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Docklands move for civil servants in doubt

CIVIL servants from the Department of the Environment look increasingly unlikely to move to the London Docklands, threatening the Jubilee Line extension and further damaging prospects for the Canary Wharf development.

Jack Straw, Labour's environment spokesman, claimed yesterday that Michael Howard, the Secretary of State for the Environment, had told the Prime Minister that a move to Docklands was no longer the bargain it seemed.

Falling rents elsewhere in Docklands have made Canary Wharf less attractive and ministers are comparing rents with the millions of square feet of empty office space around Westminster.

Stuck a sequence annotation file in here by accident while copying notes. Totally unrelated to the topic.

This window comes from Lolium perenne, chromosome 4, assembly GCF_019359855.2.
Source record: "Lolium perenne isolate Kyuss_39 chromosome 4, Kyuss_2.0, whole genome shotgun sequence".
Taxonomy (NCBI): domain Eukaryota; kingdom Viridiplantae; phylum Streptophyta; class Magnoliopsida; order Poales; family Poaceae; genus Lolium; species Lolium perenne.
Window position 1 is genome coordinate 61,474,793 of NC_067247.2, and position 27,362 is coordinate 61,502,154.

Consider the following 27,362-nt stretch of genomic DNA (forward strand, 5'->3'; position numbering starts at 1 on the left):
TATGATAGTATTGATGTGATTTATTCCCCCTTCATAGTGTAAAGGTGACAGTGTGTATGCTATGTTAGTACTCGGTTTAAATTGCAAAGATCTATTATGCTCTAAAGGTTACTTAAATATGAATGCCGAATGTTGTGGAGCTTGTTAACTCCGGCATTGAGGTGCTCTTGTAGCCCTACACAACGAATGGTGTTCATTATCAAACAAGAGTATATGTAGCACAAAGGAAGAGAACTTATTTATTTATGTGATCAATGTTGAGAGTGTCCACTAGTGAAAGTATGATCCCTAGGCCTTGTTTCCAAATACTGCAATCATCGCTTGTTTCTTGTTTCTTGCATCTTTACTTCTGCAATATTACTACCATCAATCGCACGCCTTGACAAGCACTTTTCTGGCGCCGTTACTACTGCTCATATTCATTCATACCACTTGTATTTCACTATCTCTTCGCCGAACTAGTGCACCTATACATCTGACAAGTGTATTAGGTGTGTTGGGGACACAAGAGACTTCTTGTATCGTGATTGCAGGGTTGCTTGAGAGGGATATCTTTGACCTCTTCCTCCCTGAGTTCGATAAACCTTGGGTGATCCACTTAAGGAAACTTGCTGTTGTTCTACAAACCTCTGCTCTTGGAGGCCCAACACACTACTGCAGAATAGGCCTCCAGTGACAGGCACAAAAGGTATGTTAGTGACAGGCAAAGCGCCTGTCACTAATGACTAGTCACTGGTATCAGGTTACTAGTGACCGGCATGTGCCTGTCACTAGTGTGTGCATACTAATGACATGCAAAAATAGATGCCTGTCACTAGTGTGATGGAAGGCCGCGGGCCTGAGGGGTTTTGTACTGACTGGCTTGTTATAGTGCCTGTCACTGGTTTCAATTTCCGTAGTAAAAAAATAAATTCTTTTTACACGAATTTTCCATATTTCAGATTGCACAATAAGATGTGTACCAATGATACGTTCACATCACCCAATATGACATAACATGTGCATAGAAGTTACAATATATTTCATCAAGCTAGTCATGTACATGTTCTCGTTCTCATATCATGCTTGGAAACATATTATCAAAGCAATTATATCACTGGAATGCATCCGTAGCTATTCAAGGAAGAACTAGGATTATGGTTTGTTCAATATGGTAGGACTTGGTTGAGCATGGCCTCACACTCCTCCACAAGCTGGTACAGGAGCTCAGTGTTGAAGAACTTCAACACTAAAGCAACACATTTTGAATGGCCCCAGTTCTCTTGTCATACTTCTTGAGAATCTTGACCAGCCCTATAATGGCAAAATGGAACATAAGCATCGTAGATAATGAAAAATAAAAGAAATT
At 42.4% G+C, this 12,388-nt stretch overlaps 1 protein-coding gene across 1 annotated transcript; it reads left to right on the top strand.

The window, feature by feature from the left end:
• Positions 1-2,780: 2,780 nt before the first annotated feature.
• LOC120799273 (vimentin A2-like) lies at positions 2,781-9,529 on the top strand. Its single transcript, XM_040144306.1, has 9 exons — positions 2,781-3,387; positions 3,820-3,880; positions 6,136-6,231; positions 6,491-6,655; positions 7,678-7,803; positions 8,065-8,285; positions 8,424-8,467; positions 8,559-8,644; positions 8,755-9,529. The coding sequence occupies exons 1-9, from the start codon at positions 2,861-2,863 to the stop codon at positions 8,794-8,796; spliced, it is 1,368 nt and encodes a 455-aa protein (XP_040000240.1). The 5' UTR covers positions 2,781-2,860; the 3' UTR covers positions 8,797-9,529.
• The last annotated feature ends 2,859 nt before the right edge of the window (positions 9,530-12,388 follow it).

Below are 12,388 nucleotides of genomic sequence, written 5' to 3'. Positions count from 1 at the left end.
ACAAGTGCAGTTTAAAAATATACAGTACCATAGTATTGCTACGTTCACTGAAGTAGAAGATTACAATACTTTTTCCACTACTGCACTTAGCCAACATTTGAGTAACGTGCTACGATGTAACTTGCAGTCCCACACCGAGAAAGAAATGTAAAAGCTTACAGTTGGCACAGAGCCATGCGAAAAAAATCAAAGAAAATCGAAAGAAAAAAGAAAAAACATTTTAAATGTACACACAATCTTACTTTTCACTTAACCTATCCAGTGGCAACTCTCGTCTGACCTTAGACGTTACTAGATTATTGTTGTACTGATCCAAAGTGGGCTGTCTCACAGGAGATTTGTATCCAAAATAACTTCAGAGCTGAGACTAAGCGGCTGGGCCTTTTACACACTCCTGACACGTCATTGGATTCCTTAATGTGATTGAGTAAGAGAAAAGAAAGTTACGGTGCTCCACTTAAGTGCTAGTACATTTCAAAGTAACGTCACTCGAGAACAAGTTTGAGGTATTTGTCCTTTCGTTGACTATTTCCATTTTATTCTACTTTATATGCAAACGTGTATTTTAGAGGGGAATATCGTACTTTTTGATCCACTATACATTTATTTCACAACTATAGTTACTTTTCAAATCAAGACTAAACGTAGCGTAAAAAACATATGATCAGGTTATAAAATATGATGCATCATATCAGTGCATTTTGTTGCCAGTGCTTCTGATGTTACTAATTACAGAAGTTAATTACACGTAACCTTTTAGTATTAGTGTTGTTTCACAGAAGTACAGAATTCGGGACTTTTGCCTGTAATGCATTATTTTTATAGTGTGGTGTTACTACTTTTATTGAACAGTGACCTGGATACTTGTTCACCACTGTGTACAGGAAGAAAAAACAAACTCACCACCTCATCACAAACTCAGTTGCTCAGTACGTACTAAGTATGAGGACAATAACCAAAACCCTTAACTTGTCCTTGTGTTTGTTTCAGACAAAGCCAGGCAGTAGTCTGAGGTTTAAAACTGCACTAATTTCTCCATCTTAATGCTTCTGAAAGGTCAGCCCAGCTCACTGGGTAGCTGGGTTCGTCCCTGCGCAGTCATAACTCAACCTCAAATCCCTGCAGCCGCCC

DoE sources are talking of the department moving out of Marsham Street during this Parliament. Meanwhile, the Treasury, which wants the Jubilee Line extension scrapped, is thought to be arguing that the pounds 180m being offered towards the line by the bankers running Canary Wharf, on condition civil servants move there, is a hidden subsidy.

With the Public Accounts Committee certain to investigate any move in detail, environment department sources say Mr Howard is determined to be able to demonstrate that the decision represents value for money.

Mr Straw said yesterday: 'I understand that a personal minute sent recently by Mr Howard to the Prime Minister poses grave doubts on the earlier claim that a move to Docklands would be a bargain for the taxpayer. I am asking Mr Howard to confirm that the latest figures show the cost to the taxpayer would be between pounds 130m and pounds 200m.'